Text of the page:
Stock Market Crash of 1929 - Buying on Margin

As people became comfortable buying stocks, speculation became comfortable, too.  When stories of overnight fortunes were reported in the news, regular folks wondered:  Why not me?

As the boom market continued, people were increasingly willing to buy stocks with borrowed money.  The "buy now, pay later" method of credit was introduced to the stock market as "buying on margin."  The deal was to put some of the money down, then pay for the rest of the shares with profits when the paper was sold.  The concept works, provided that the stock prices keep going up.

Buying on margin became so popular that by the late 1920s, "ninety percent of the purchase price of the stock was being made with borrowed money."  Not only that ... the U.S. economy had come to depend on that activity.  Before the crash, nearly forty cents of every dollar loaned in America was used to buy stocks.

As more people bought stocks with borrowed money, the demand for stocks increased - as did the prices.  In 1928 alone, the stock market doubled.

Applying the formula of the time, a person with $6,000 could buy $60,000 worth of stock because all one had to do was put down 10% of the purchase price.  With a market going ever upward, who would have thought about "paying the piper" - that is, the rest (90%) of the purchase price - in the event the value of the stock "tanked?"

Recklessness became part of the national consciousness.  "The market takes care of things pretty well," so why not join in?

Calvin Cooledge, then President of the United States, had friends in the financial industry.  Regulations, at the time, were so minimal that "the street" could run itself.

(Does any of this sound familiar?)

See, also:

Stock Market Crash of 1929 - Part 1

Stock Market Crash of 1929 - Part 3

Stock Market Crash of 1929 - Part 4

Stock Market Crash of 1929 - Part 5

Stock Market Crash of 1929 - Part 6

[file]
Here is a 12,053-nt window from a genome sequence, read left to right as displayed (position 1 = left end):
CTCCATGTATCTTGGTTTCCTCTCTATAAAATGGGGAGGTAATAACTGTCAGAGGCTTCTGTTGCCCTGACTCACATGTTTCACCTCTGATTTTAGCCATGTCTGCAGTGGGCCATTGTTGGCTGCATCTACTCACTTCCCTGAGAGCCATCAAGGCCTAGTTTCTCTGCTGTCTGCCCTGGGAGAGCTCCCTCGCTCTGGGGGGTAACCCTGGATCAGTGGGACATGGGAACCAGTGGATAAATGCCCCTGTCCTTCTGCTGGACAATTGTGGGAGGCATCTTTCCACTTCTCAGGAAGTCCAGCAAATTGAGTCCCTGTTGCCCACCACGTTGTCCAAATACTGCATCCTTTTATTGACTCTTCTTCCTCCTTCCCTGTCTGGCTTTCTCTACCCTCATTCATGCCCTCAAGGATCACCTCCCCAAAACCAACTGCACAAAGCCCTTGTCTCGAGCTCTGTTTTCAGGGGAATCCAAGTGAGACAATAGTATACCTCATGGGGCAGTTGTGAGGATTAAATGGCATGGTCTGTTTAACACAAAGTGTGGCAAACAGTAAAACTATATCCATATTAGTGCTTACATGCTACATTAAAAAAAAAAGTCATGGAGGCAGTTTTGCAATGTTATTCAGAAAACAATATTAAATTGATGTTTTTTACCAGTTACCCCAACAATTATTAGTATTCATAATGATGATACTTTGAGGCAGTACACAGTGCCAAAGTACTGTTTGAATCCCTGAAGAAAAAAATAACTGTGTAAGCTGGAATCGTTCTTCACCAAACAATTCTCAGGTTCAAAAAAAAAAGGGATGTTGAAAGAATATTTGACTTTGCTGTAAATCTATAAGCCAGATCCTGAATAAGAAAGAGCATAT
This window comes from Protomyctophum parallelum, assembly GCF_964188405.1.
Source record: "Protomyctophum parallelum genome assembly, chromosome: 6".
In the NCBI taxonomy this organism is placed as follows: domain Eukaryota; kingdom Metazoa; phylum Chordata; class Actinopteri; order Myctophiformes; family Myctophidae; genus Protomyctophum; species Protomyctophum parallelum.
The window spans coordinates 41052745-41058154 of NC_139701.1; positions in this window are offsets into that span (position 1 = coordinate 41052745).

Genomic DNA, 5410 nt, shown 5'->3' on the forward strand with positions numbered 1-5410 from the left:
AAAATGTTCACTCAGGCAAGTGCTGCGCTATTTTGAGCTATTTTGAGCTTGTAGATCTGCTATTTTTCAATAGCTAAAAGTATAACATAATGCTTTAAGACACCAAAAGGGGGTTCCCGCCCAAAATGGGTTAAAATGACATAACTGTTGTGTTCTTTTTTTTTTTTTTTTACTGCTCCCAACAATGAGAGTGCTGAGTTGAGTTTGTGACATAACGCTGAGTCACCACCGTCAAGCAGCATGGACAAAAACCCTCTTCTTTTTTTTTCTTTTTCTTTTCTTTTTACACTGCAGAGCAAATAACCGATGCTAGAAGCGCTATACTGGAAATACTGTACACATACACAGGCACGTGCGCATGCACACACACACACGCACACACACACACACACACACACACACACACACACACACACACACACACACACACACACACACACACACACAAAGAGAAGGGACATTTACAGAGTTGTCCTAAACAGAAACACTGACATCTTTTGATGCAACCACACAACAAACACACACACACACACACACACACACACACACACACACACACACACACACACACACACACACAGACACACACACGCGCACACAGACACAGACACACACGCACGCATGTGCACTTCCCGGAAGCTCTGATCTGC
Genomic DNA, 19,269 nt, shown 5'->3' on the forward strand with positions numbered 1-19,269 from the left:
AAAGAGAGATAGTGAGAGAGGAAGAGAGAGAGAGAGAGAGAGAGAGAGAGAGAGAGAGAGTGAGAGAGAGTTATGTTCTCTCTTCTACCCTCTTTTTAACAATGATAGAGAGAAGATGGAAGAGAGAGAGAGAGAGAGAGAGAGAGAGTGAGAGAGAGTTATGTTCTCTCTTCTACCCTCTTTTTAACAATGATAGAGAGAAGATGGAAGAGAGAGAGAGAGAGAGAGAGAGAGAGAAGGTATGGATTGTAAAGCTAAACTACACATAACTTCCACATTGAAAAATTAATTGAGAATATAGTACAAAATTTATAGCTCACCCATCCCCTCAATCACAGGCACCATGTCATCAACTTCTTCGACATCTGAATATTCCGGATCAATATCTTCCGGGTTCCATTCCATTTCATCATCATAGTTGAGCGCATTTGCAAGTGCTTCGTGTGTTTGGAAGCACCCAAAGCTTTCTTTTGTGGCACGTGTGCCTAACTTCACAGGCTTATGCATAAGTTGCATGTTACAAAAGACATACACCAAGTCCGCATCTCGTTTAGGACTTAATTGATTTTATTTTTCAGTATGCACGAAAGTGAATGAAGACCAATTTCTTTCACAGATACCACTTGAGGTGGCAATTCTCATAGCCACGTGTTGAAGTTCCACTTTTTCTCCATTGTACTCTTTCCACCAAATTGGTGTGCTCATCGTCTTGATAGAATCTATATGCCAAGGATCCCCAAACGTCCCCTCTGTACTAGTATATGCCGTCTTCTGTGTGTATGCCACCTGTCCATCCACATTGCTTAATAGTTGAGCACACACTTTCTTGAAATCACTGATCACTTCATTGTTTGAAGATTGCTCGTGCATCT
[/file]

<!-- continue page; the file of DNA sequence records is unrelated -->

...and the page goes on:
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Author: Carole D. Bos, J.D. 5190stories and lessons created

Original Release: Feb 03, 2014

Updated Last Revision: Oct 24, 2015

Media Credits

Clip from "1929:  The Great Crash," online via BBC.  Copyright, BBC, all rights reserved.  Clip provided as fair use for educational purposes and to acquaint new viewers with the program.


BBC provides the following background about this documentary which explores causes of the 1929 Wall Street Crash:

Over six terrifying, desperate days in October 1929, shares crashed by a third on the New York Stock Exchange. More than $25 billion in individual wealth was lost. Later, three thousand banks failed, taking people's savings with them. Surviving eyewitnesses describe the biggest financial catastrophe in history.

In 1919, the US had emerged victorious and dominant from World War One. Britain and its European allies were exhausted financially from the war. In contrast, the US economy was thriving and the world danced to the American tune.

Easy credit and mass production set the tone in the roaring twenties for an era of consumption like none that had ever been seen before. The stock market rose and investors piled in, borrowing money to cash in on the bubble. In 1928, the market went up by 50 per cent in just 12 months. The crash was followed by a devastating worldwide depression that lasted until the Second World War. Shares did not regain their pre-crash values until 1954.

This is the story of a financial disaster that we hoped could never happen again.


1929: The Great Crash

Blakeway Productions (2009)

Initial Broadcast, BBC 2

Joanna Bartholomew

Joanna Batholomew
Denys Blakeway

Bill Paterson

John Sessions


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"Stock Market Crash of 1929 - Buying on Margin" AwesomeStories.com. Feb 03, 2014. Jan 24, 2020.
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